This week we have yet another interesting new user interface feature to talk about. The old “What’s This?” feature has been re-worked as a shiny and …This week in KDE: Expandable tooltips and more
Because I’m struggling to come up with some longer blog posts, I thought I’d make a list of my current tools that I rely on, on Windows. Many of them are, however, cross-platform, because I tend to be a digital nomad, and having familiar tools is essential in this line of work.
I think I would love to be completely immersed in a computer ecosystem of one make or another. Systems where I can have parental controls, and email, and service sync, and MDM, and authentication, etc. I am just tired of having to cobble together disparate services and hope the integration works well.
In the case of Office Suites that also offer robust email services and generous storage, it’s really hard to beat Microsoft 365. There are lots more reasons to use it and love it, but man, sometimes it can be just a confusing mess.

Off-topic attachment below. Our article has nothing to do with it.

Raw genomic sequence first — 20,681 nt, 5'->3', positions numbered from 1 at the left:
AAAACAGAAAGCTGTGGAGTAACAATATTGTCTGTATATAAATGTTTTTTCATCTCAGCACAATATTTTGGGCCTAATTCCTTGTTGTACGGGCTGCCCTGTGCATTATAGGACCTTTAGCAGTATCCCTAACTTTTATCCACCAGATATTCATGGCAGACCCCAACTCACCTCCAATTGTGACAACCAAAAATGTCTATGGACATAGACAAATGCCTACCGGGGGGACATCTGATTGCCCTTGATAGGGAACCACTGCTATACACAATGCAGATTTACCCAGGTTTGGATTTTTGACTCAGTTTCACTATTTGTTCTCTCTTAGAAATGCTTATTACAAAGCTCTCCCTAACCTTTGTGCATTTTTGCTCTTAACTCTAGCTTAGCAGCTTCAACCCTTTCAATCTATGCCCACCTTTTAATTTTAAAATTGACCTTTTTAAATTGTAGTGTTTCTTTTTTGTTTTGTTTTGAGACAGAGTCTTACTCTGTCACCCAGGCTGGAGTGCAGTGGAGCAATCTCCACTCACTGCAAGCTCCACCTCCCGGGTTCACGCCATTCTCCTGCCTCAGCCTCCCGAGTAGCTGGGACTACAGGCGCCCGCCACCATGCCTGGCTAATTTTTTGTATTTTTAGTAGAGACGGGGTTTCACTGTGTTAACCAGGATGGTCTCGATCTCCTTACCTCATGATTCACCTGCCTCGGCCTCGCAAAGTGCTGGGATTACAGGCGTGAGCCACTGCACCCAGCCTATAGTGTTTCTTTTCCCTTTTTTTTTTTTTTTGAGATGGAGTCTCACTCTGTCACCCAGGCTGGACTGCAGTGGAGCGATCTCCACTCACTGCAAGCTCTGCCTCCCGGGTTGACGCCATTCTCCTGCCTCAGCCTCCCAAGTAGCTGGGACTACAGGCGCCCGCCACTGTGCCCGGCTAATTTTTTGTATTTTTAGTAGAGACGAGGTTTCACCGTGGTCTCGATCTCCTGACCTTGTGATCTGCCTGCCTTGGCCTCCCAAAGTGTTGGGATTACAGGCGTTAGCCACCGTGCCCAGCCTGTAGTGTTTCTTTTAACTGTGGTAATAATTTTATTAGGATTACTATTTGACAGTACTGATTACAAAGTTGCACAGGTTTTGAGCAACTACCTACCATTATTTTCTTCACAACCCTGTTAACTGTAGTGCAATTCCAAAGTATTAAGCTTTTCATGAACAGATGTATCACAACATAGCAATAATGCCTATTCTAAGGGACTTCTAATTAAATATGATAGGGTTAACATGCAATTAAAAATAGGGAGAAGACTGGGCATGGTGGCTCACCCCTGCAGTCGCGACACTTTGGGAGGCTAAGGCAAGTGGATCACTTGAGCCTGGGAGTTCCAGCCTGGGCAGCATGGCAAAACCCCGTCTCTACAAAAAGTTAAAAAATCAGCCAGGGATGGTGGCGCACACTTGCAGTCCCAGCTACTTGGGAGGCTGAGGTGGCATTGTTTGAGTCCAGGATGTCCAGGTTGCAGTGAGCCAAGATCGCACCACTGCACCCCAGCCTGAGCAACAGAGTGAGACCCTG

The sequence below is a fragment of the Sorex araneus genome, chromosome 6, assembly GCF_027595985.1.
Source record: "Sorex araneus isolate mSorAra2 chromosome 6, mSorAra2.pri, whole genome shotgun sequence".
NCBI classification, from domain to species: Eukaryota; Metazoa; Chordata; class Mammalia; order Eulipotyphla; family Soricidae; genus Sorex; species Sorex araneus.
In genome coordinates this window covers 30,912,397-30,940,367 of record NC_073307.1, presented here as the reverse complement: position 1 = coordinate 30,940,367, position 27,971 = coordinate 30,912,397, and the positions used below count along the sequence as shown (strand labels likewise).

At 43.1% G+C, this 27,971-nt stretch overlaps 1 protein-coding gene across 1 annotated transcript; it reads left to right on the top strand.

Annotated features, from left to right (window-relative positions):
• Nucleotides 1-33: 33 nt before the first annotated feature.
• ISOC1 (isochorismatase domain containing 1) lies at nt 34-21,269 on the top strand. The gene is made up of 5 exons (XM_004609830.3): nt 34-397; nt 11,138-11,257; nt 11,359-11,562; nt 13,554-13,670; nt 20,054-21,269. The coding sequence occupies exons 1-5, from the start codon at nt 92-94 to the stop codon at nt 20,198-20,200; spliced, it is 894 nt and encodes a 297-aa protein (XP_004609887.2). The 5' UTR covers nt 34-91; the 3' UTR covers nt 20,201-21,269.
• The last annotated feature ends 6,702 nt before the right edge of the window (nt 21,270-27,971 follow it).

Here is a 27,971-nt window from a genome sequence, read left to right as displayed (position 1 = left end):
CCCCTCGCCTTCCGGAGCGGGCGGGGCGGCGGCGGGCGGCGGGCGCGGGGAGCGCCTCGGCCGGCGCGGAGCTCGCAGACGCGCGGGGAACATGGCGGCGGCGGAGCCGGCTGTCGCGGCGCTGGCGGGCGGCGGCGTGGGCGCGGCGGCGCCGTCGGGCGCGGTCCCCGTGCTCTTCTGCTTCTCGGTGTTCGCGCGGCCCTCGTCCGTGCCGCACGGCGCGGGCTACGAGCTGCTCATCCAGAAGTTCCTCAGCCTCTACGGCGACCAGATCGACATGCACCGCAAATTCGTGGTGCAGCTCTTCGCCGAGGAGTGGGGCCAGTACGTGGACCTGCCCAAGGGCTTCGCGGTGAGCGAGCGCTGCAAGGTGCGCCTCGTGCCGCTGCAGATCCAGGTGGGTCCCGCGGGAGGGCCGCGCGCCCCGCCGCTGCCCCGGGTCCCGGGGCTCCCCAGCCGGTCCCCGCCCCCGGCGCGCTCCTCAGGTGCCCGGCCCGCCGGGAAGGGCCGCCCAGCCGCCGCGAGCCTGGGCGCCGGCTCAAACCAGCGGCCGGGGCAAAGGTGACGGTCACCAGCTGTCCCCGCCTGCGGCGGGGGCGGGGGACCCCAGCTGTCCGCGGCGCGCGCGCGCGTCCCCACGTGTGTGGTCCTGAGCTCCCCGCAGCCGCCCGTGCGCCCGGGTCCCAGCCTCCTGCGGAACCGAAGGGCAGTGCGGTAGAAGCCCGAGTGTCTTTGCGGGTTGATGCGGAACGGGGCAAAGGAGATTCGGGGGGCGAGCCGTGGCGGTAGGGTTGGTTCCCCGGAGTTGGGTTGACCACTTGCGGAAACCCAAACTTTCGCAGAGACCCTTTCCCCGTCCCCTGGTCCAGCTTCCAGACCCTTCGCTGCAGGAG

Weird timeline we’re in, eh? While we all sit and hope for the best with COVID-19 taking an unprepared humanity to task, Microsoft (through GitHub) is making an interesting move.
Ultimately it seems like just another piece of the Open Source pie being consumed by corporations. While NPM is a handy tool for development in Node, I’m sure this change of ownership will prompt an exodus, as the GitHub acquisition did before it.
When it does, we’ll all be the better for it. More diverse sources allow for less single points of failure or control. I wouldn’t be surprised if the popular distributed git-forge idea spawns into a distributed NPM-analog.
Update: It was pointed out to me that there is, in fact, an alternate package repo tool/project tool: Yarn. I’m not a Node developer, but I am extremely happy that it exists and can be a stand-in for NPM.